Summary: SIZE OF HARBOR SEAL FORAGING REGIONS RELATIVE TO HAUL-
OUT SITE, SEASON, AND HOME RANGE IN THE PACIFIC NW
K. Reuland1*, A. Thomas1, S. Peterson1, M. Lance2, S. Jeffries2, A. Acevedo-Gutiérrez1
1Dept. Biology, Western Washington University, 2Wildlife Science Program, Washington Dept. Fish & Wildlife
The designation of marine reserves in Washington State is expected to increase depressed fish stocks, with a concomitant response from predators. To predict the impact of predators on stock recovery one must understand their current foraging behavior. This
study aimed to characterize differences in foraging behavior for harbor seals in the Georgia Basin. We used satellite telemetry and time-depth recorders to identify core foraging locations and examine habitat use over time. Seals were tagged at two haul-out
sites: Padilla Bay Estuary (n = 12) and Bird Rocks (n = 12). Dive locations were estimated using an interpolated track derived from Argos satellite transmissions. Kernel density estimates were used to identify home ranges and core foraging areas. Foraging
locations were related to haul-out site: Padilla Bay seals typically foraged closer to or within the estuary, while Bird Rocks seals foraged in rocky reef areas. Although there were no significant differences when comparing breeding (July-October) and non breeding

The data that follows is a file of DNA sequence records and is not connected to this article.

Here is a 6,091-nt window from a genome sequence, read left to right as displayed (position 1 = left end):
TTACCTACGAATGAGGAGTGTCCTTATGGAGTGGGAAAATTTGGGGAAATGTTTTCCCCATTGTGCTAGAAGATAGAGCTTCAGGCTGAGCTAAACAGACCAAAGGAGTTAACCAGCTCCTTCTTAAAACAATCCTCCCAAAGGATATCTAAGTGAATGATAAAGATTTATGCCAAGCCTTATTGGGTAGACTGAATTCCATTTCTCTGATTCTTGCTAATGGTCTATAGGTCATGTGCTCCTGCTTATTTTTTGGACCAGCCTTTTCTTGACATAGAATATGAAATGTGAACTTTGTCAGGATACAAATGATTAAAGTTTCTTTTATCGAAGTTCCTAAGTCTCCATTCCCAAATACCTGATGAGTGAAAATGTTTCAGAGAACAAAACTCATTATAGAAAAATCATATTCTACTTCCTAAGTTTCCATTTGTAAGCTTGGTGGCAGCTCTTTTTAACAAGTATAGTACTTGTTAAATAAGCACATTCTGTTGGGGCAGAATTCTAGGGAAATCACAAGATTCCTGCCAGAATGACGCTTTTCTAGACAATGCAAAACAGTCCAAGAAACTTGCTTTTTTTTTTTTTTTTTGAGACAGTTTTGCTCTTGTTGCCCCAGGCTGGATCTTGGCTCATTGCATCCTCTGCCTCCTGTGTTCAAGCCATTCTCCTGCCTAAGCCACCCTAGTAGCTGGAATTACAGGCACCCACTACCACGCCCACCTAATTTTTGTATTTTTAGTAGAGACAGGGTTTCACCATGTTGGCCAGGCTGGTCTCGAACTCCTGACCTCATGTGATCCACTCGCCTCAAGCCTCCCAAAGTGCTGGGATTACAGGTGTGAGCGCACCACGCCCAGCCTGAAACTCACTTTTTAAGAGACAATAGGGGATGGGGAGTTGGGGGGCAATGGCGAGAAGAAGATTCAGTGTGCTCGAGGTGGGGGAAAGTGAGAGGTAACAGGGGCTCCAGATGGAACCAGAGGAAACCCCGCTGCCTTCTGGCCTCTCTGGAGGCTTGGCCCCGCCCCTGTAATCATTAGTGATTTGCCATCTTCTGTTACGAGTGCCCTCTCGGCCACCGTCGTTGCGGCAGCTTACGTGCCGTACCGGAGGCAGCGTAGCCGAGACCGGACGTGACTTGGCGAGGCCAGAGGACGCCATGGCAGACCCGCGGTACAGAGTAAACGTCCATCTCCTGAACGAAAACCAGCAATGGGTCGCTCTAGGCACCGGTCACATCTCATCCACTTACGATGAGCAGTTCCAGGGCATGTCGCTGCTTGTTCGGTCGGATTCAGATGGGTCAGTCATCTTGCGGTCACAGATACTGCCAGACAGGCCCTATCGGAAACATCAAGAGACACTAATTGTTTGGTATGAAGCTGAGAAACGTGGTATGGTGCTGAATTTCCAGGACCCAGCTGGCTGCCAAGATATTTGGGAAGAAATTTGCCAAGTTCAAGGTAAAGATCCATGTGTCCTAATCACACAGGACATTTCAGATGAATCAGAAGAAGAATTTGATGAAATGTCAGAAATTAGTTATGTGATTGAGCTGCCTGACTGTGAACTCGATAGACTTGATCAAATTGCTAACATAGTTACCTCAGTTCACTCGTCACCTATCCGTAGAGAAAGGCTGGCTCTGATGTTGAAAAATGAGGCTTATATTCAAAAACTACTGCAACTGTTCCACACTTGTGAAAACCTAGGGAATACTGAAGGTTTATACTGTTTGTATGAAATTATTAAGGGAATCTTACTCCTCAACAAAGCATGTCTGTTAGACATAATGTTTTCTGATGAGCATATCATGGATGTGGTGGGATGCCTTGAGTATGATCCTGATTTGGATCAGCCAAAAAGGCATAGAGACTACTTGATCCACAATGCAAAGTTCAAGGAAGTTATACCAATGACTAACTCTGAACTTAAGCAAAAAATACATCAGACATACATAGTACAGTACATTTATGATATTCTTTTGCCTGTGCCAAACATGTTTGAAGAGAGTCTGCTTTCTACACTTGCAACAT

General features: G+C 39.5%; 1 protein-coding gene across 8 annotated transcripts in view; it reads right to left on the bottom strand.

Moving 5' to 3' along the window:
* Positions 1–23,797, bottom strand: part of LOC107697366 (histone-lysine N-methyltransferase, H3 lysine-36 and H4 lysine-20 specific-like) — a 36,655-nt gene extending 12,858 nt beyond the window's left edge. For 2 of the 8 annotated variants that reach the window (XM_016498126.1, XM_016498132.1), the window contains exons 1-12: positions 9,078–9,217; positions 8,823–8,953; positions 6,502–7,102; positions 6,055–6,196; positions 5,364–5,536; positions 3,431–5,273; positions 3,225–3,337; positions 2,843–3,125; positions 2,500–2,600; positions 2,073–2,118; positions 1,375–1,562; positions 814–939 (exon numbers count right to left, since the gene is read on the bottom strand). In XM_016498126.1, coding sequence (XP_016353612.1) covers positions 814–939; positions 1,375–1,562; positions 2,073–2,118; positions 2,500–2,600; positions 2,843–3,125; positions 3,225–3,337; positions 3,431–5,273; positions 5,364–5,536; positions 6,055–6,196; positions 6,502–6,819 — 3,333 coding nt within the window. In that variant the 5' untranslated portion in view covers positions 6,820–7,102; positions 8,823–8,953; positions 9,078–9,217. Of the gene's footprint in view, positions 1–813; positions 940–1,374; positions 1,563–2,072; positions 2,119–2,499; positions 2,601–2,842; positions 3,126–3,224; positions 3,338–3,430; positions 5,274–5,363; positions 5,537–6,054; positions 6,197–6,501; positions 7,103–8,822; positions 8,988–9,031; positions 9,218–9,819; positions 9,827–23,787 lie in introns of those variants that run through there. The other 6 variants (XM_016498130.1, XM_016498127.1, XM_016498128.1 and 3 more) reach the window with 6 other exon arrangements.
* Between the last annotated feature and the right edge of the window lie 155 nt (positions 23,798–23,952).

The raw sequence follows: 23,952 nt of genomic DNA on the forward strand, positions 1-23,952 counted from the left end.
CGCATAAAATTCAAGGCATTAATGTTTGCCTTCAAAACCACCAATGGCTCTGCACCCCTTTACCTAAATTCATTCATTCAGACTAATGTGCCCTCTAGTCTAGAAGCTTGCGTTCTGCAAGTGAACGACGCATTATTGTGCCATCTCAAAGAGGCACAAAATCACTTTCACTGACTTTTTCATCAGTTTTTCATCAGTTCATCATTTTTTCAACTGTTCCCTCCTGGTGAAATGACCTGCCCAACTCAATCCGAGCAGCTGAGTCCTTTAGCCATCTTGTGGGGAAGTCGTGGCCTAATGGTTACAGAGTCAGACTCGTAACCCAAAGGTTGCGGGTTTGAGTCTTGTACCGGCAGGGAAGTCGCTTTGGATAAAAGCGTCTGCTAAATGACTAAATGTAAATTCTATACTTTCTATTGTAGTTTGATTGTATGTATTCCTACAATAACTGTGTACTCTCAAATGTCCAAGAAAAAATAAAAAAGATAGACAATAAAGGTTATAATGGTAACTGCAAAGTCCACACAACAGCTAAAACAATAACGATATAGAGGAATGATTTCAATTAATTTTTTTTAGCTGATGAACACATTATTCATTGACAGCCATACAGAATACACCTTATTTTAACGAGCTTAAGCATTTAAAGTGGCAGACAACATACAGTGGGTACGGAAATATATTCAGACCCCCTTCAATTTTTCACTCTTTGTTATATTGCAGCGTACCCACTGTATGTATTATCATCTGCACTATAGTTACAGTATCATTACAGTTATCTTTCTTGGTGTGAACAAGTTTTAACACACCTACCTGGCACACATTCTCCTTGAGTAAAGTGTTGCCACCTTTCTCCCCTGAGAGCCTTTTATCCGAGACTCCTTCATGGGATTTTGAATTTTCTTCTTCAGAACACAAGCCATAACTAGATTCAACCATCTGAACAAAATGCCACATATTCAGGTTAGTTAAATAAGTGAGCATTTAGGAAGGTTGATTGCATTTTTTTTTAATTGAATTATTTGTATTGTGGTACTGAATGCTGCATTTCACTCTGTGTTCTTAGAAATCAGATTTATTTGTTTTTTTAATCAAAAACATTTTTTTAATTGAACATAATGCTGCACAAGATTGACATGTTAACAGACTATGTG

(Nov-June) season home ranges between sites some trends were observed. Bird Rocks seals had smaller home ranges and foraging areas during the breeding season, while Padilla Bay seals had slightly larger home ranges, coupled with smaller foraging areas.
Results indicate that seals from Bird Rocks foraged near candidate reserve sites throughout the year while those from Padilla Bay did not. Understanding variations in foraging behavior between haul-out sites is important for understanding variation within the
entire population and also when considering the locations of marine reserves. The placement of a reserve in or near core foraging areas, where seals demonstrate continuous foraging pressure, may inhibit stock recovery and the realization of reserve goals.
Marine reserves aim to recover depleted fish stocks. In the Pacific NW the
potential establishment of marine reserves calls for examining harbor seal
foraging behavior to assess their potential impact on stock recovery.
Harbor seals in the Georgia Basin (Fig 1) haul-out in estuaries and on
rocky reef islands. Haul-out site type may influence habitat use and
foraging behavior, influencing predation pressure on prey associated with
different site types.